BOTH QUESTIONS NEED TO BE ANSWERED (1000 words each) 1. Anthony is involved in a road traffic accident when a plank falls from a skip being transported on the back of a lorry. The plank smashes through the windscreen of Anthony’s car. A fragment of glass lodges itself in Anthony’s eye. An ambulance takes him to Kent Hospital. Jacoob, a surgeon employed by the hospital, undertakes eye surgery on Anthony’s eye, but Anthony loses his eyesight in the eye. Jacoob performed the surgery to the best of his ability.
Jacoob did not warn Anthony of a risk of blindness because he was of the opinion that Anthony was unable to make a reasoned decision about surgery in his condition following the accident. Jacoob believed the surgery was urgent. Medical evidence obtained by Anthony states that the type of eye surgery performed carries with it a 10% risk of blindness. If Anthony had chosen not to undergo surgery, he would probably have been left partially blind in the damaged eye. Blood alcohol tests taken at hospital revealed that Anthony had had at least one large glass of wine in the hour before his road traffic accident.
Advise Anthony whether he has any claims in the tort of negligence. (1000 words) 2. What justification can there be for imposing liability in tort in the absence of fault? Answer with reference to examples of strict liability considered in the module. KEY: – Full referencing not need only an in-text short reference (Williams, 2003) – 1st Question is a problem question and 2nd is a standard essay question – Use content from the provided resources (no external research should be used) – Do not plagarise or use parts from other online essays Problem
Question Guidance: (ONLY) – Focus on a few specific issues within some (but not all) of the potential claims and concentrate on providing some in-depth analysis of those issues rather than providing a superficial treatment of all issues. – the Problem Question will not require you to cover all the elements of the Tort of Negligence. It is therefore even more important than normal to focus your analysis on the main issue or issues. – You are required to cite case law, legislation, books and articles in answering a problem question, just as you would in writing an essay – The IRAC METHOD SHOULD BE USED FOR THE PROBLEM QUESTION (Will upload in files guidance to this)
1. Identify the groups https://proficientacademichelpers.com/essayquestions/ of important facts – the issues – relevant to the party/parties you are asked to advise. 2. For each issue (i) identify the legal rules (statute and case law) which a court would use to resolve issues of that kind and (ii) explain and analyse the rules and (iii) apply them to the facts. a. To ‘explain’ a rule means to say what the rule is in your own words. b. To ‘analyse’ a rule means to break it down into its key ingredients and to set out the test or standard which it establishes.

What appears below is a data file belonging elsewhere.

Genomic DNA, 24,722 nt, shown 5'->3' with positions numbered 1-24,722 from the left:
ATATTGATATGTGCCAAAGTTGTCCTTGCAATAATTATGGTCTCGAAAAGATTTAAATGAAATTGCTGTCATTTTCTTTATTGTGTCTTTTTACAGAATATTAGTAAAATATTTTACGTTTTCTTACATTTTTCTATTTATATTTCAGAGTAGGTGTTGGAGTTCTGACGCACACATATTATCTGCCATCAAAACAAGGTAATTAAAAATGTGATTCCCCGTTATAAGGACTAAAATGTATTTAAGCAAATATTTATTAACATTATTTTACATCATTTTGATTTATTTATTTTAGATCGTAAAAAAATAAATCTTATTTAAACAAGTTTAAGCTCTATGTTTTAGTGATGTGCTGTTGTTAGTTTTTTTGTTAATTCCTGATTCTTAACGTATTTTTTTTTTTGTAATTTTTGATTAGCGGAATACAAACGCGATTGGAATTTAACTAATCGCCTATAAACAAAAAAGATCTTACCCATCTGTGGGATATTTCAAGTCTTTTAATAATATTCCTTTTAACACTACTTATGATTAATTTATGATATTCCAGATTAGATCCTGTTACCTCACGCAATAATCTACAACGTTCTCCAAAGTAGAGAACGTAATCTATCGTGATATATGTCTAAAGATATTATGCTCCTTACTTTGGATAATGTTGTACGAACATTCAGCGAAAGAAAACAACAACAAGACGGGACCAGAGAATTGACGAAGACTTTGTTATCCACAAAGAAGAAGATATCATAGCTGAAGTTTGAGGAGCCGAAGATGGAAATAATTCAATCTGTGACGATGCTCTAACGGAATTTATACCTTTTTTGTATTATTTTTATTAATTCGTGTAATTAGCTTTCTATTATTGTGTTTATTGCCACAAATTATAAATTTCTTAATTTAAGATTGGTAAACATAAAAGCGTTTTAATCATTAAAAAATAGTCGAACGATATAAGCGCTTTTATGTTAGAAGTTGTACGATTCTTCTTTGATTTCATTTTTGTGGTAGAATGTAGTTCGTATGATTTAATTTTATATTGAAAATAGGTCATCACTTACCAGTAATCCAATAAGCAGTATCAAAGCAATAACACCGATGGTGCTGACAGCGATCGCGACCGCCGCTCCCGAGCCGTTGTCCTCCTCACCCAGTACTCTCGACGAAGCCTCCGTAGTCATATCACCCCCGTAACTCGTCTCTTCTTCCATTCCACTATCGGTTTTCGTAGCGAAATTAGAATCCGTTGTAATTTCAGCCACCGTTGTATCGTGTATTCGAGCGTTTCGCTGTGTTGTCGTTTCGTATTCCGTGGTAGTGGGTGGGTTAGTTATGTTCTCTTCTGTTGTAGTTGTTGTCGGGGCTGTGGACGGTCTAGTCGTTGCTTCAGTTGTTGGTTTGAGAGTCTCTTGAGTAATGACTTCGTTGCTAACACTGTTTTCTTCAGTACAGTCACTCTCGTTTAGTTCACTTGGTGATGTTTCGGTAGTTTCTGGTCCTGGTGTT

c. To ‘apply’ a rule to the facts means (i) to methodically match the components of that rule to relevant elements of the facts and (ii) to draw a conclusion on whether the test or standard in the rule is satisfied. Sometimes, that conclusion will be uncertain because the rules to be applied are ambiguous, or the facts described are incomplete. Often, you will have to set out two or more alternative conclusions, and make a decision as to which, in legal terms, is the most plausible. It may be ‘for the court/jury to decide’, but it is for you to advise. There is room for critical legal thinking in both essays and problem questions.
However, in a problem question answer, you are expected to maintain the discipline of a practising lawyer, and this will limit the types of argument available to you. In essays, it is often appropriate to explicitly discuss theories and ideologies which originate outside law (. feminism, Marxism) and to make upfront political arguments about how the law should be. By contrast, in answering a problem question you must confine yourself to those political and public policy arguments like to influence a court. You can also be critical in a problem question by pointing out the finer points of applicable legal rules (extra reading of judgments and articles is useful here) which have a bearing on the case.
Or you might wish to suggest (with due caution) scope for judicial modification of an existing rule (citing persuasive case law from other jurisdictions, obiter statements, dissenting judgments, Law Commission reports or blackletter academic argument). In other words, you can do anything in your problem question which you have ‘seen’ barristers attempt in the cases which you have read. Usually, your introduction and conclusion will be very short. In a sentence or two, you can state who you are advising, on what issues and whether they have a prospect of success. But you can leave the detailed discussion of the law for the body of your answer. A long, general introduction which could have been written in answer to any question on this area of law is always inappropriate.